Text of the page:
- stretched tight, as a cord, fiber, etc.; drawn taut; rigid.
- in a state of mental or nervous strain; high-strung; taut: a tense person.
- characterized by a strain upon the nerves or feelings: a tense moment.
- Phonetics. pronounced with relatively tense tongue muscles; narrow.Compare lax(def 7).
- to make or become tense.
Origin of tense1
- a category of verbal inflection that serves chiefly to specify the time of the action or state expressed by the verb.
- a set of such categories or constructions in a particular language.
- the time, as past, present, or future, expressed by such a category.
- such categories or constructions, or their meanings collectively.
Origin of tense2
Examples from the Web for tense
A tense commute to work in Houston will start to resemble a tense commute in Boston or New York City.Will Texas Stay Texan?
December 29, 2014
Elisabetta Piqué, who knew Bergoglio well as a cardinal, writes in the present tense as if to convey real time passing.How Pope Francis Became the World’s BFF
December 21, 2014
Since Nestdrop continues to do so as of this writing, they wager a tense gamble that the odds will be in their favor.Days Are Numbered for Nestdrop, LA’s ‘Uber for Weed’
December 6, 2014
Rioting and looting ensued shortly after the verdict and racial tensions were tense across the United States for years to follow.It’s Time to Hold Protesters Accountable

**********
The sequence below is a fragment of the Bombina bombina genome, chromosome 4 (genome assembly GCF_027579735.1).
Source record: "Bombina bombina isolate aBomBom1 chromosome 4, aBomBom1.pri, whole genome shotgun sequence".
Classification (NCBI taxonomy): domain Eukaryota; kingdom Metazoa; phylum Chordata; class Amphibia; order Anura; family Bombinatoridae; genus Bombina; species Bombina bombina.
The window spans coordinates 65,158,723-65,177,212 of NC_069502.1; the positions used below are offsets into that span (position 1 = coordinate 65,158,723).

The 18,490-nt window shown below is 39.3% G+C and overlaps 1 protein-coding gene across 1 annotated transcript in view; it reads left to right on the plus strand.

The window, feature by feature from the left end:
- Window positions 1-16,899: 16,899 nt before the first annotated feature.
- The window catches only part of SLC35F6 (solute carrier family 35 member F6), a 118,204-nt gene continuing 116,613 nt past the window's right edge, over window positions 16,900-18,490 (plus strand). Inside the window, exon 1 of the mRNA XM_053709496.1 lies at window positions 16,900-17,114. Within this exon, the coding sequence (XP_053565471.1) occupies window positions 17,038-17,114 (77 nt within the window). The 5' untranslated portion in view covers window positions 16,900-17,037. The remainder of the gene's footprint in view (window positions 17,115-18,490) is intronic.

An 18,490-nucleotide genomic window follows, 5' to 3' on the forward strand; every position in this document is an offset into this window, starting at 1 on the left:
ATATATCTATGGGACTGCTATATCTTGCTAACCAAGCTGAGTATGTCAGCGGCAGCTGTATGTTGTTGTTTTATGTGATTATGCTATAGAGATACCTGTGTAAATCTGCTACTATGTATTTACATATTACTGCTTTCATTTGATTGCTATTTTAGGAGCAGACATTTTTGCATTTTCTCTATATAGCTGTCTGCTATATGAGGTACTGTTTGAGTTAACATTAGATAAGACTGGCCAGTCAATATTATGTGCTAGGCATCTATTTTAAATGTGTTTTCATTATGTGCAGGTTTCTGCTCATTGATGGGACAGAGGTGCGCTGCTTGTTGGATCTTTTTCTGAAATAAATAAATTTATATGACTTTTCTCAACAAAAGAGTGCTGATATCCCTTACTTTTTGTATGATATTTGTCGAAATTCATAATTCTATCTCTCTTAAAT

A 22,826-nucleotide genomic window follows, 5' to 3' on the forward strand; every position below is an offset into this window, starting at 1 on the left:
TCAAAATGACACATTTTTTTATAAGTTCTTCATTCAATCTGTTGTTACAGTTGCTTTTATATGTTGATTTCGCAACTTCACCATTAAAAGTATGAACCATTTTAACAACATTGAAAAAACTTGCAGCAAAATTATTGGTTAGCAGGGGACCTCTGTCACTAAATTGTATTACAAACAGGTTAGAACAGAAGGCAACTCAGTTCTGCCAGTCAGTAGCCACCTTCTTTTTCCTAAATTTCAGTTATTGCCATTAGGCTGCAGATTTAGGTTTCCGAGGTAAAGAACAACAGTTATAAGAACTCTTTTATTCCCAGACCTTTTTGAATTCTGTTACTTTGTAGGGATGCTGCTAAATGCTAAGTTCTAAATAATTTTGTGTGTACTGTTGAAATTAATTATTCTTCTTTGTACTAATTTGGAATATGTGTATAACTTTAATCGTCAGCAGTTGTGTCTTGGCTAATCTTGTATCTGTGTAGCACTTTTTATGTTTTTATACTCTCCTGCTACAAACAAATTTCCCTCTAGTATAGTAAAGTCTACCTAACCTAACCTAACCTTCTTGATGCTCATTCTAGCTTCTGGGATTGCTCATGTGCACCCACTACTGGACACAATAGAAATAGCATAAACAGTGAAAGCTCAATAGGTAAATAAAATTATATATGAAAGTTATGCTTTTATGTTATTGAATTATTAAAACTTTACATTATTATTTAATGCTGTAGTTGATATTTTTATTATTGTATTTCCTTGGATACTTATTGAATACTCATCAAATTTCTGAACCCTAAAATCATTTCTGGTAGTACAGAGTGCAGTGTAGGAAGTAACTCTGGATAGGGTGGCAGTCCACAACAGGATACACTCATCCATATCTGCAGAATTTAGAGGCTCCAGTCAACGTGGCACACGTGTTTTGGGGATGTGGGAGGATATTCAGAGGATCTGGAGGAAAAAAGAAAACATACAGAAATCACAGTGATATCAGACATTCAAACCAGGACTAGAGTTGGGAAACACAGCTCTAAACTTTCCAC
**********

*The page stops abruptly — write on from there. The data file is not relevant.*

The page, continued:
December 4, 2014
But so many years later, I still get a tense feeling in my stomach when I see a strong storm approaching.Heed the Warnings: Why We’re on the Brink of Mass Extinction
Sean B. Carroll
November 30, 2014
Instead, only a tense horror that touched to the roots of emotion.Within the Law
"I don't understand this," said Linda, white lipped and tense.Her Father's Daughter
They stood before him palpitating like birds, poised, tense for flight.The Leopard Woman
Stewart Edward White
How tense they both had been, how afraid of each other, how she had irritated him!Dust
Mr. and Mrs. Haldeman-Julius
The irregularity of the proceeding was unnoticed in the tense excitement.The Underdog
F. Hopkinson Smith
- stretched or stressed tightly; taut or rigid
- under mental or emotional strain
- producing mental or emotional straina tense day
- (of a speech sound) pronounced with considerable muscular effort and having relatively precise accuracy of articulation and considerable durationin English the vowel ( iː ) in ``beam'' is tense Compare lax (def. 4)
- (often foll by up) to make or become tense
- grammar a category of the verb or verbal inflections, such as present, past, and future, that expresses the temporal relations between what is reported in a sentence and the time of its utterance
Word Origin and History for tense
"stretched tight," 1660s, from Latin tensus, past participle of tendere "to stretch" (see tenet). Sense of "in a state of nervous tension" is first recorded 1821.
"form of a verb showing time of an action or state," early 14c., tens "time," also "tense of a verb" (late 14c.), from Old French tens "time" (11c.), from Latin tempus (see temporal).
"to make tense," 1670s, from tense (adj.); intransitive sense of "to become tense" (often tense up) is recorded from 1946. Related: Tensed; tensing.
An inflectional (see inflection) form of verbs; it expresses the time at which the action described by the verb takes place. The major tenses are past, present, and future. The verb in “I sing” is in the present tense; in “I sang,” past tense; in “I will sing,” future tense. Other tenses are the present perfect (“I have sung”), the past perfect (“I had sung”), and the future perfect (“I will have sung”).